The development of the Magahi language into its current form is unknown. However, linguists have concluded that Magahi along with Assamese, Bengali, Bhojpuri, Maithili and Oriya originated from the Magadhi Prakrit during the 8th to 11th centuries. These different but sister dialects differentiated themselves and took their own course of growth and development. But it is not certain when exactly it took place. It was probably such an unidentified period during which modern Indian languages begin to take modern shape. By the end of the 12th century, the development of Apabhramsa reached its climax. Gujarati, Marathi, Bengali, Bhojpuri, Assamese, Oriya, Maithili and other modern languages took definite shape in their literary writings in the beginning of the 14th century. The distinct shape of Magadhi can be seen in the Dohakosha written by Sarahapa and Kauhapa.

Magadhi had a setback due to the transition period of the Magadha administration.[15] Traditionally, strolling bards recite long epic poems in this dialect, and it was because of this that the word "Magadhi" came to mean "a bard". Devanagari is the most widely used script in present times, while Bengali and Odia scripts are also used in some regions and Magahi's old script was Kaithi script. The pronunciation in Magahi is not as broad as in Maithili and there are a number of verbal forms for each person.[16] Historically, Magahi had no famous written literature. There are many popular songs throughout the area in which the language is spoken, and strolling bards recite various long epic poems which are known more or less over the whole of Northern India. In Magahi speaking area, folk singers sing a good number of ballads. The introduction of Urdu meant a setback to local languages as its Persian script was alien to local people.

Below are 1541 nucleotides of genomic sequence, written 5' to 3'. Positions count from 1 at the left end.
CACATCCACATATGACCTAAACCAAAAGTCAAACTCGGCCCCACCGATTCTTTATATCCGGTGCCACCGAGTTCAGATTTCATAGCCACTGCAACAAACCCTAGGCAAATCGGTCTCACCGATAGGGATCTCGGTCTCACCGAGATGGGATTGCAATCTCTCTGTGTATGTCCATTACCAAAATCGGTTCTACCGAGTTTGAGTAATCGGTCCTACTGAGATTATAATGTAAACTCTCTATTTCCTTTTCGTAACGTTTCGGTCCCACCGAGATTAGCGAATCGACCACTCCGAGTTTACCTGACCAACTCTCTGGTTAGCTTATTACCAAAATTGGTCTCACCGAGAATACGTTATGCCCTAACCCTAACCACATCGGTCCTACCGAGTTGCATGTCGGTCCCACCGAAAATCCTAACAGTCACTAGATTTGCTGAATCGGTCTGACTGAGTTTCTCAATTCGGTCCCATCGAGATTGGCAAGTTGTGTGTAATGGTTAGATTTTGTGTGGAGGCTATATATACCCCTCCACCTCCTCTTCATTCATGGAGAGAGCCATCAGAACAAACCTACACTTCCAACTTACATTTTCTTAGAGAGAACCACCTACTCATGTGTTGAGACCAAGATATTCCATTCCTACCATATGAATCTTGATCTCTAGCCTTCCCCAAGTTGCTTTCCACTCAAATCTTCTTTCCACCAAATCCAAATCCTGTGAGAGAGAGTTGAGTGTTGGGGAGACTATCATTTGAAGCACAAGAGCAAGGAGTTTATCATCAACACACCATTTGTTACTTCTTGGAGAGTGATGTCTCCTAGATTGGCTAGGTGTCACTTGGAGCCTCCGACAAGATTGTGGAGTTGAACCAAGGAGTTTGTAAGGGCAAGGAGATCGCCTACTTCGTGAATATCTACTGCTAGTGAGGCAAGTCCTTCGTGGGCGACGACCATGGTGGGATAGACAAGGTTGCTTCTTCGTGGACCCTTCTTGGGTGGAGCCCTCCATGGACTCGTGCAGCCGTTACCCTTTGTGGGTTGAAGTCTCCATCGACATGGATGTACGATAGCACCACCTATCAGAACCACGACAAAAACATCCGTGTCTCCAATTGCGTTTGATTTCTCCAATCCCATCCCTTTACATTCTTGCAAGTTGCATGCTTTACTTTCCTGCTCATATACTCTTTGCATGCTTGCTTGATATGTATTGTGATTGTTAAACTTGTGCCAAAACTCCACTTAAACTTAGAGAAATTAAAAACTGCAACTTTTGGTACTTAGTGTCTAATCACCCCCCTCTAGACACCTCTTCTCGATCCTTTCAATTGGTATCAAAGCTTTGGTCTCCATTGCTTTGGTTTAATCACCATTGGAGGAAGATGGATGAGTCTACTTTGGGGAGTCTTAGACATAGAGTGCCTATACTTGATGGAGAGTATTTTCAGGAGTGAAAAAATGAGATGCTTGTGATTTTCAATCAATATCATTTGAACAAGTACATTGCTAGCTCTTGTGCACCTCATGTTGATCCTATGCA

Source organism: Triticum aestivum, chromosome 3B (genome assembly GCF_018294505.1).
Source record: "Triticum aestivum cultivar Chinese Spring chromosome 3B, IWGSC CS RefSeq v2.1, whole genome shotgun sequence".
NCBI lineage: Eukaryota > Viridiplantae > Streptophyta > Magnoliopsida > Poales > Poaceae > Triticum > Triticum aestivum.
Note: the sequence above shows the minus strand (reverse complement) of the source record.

The first success in spreading Hindi occurred in Bihar in 1881, when Hindi displaced Urdu as the official language of the province. After independence, Hindi was given the sole official status through the Bihar Official Language Act, 1950[17] ignoring the state's own languages.



Labial Dental/
Retroflex Post-alv./
Velar Glottal
Nasal voiced m n ŋ
voiceless p t ʈ k
aspirated ʈʰ tʃʰ
voiced b d ɖ ɡ
breathy ɖʱ dʒʱ ɡʱ
Fricative s h
Approximant voiced w l j